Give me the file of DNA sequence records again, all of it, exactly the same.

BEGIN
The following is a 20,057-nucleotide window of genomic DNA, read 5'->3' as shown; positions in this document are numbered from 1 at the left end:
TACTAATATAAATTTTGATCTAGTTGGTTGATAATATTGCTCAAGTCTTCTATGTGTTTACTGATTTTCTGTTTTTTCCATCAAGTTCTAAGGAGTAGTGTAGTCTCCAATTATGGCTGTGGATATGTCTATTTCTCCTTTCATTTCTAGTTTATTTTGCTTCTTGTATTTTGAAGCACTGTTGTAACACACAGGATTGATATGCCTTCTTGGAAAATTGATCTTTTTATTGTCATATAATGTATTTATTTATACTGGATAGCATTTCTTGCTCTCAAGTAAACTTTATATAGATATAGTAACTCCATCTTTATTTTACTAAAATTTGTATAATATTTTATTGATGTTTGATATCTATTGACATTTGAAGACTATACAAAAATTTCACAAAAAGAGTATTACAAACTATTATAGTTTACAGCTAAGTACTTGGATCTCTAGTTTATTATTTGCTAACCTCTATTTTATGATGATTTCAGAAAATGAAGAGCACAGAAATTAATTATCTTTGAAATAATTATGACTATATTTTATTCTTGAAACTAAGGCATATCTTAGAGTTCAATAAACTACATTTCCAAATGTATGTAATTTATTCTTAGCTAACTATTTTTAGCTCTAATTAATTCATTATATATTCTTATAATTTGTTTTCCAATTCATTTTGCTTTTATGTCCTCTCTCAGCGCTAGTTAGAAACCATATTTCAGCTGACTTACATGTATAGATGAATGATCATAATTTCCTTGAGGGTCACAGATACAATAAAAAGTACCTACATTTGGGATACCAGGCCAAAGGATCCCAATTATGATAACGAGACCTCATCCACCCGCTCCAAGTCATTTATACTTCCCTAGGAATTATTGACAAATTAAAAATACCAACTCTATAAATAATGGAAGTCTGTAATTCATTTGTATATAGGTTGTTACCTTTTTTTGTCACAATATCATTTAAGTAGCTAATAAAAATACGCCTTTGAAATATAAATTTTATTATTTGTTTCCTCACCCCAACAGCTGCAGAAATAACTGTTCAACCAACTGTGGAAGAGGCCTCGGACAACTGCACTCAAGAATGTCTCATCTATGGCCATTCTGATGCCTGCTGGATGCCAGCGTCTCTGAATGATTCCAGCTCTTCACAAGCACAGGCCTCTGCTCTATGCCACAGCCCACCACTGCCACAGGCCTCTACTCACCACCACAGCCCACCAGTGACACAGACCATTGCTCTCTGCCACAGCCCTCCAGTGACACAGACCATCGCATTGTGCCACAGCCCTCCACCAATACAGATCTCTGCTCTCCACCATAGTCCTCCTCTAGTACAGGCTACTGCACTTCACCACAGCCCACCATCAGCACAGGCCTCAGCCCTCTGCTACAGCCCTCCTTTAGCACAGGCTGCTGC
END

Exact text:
The following is a 20,057-nucleotide window of genomic DNA, read 5'->3' as shown; positions in this document are numbered from 1 at the left end:
TACTAATATAAATTTTGATCTAGTTGGTTGATAATATTGCTCAAGTCTTCTATGTGTTTACTGATTTTCTGTTTTTTCCATCAAGTTCTAAGGAGTAGTGTAGTCTCCAATTATGGCTGTGGATATGTCTATTTCTCCTTTCATTTCTAGTTTATTTTGCTTCTTGTATTTTGAAGCACTGTTGTAACACACAGGATTGATATGCCTTCTTGGAAAATTGATCTTTTTATTGTCATATAATGTATTTATTTATACTGGATAGCATTTCTTGCTCTCAAGTAAACTTTATATAGATATAGTAACTCCATCTTTATTTTACTAAAATTTGTATAATATTTTATTGATGTTTGATATCTATTGACATTTGAAGACTATACAAAAATTTCACAAAAAGAGTATTACAAACTATTATAGTTTACAGCTAAGTACTTGGATCTCTAGTTTATTATTTGCTAACCTCTATTTTATGATGATTTCAGAAAATGAAGAGCACAGAAATTAATTATCTTTGAAATAATTATGACTATATTTTATTCTTGAAACTAAGGCATATCTTAGAGTTCAATAAACTACATTTCCAAATGTATGTAATTTATTCTTAGCTAACTATTTTTAGCTCTAATTAATTCATTATATATTCTTATAATTTGTTTTCCAATTCATTTTGCTTTTATGTCCTCTCTCAGCGCTAGTTAGAAACCATATTTCAGCTGACTTACATGTATAGATGAATGATCATAATTTCCTTGAGGGTCACAGATACAATAAAAAGTACCTACATTTGGGATACCAGGCCAAAGGATCCCAATTATGATAACGAGACCTCATCCACCCGCTCCAAGTCATTTATACTTCCCTAGGAATTATTGACAAATTAAAAATACCAACTCTATAAATAATGGAAGTCTGTAATTCATTTGTATATAGGTTGTTACCTTTTTTTGTCACAATATCATTTAAGTAGCTAATAAAAATACGCCTTTGAAATATAAATTTTATTATTTGTTTCCTCACCCCAACAGCTGCAGAAATAACTGTTCAACCAACTGTGGAAGAGGCCTCGGACAACTGCACTCAAGAATGTCTCATCTATGGCCATTCTGATGCCTGCTGGATGCCAGCGTCTCTGAATGATTCCAGCTCTTCACAAGCACAGGCCTCTGCTCTATGCCACAGCCCACCACTGCCACAGGCCTCTACTCACCACCACAGCCCACCAGTGACACAGACCATTGCTCTCTGCCACAGCCCTCCAGTGACACAGACCATCGCATTGTGCCACAGCCCTCCACCAATACAGATCTCTGCTCTCCACCATAGTCCTCCTCTAGTACAGGCTACTGCACTTCACCACAGCCCACCATCAGCACAGGCCTCAGCCCTCTGCTACAGCCCTCCTTTAGCACAGGCTGCTGC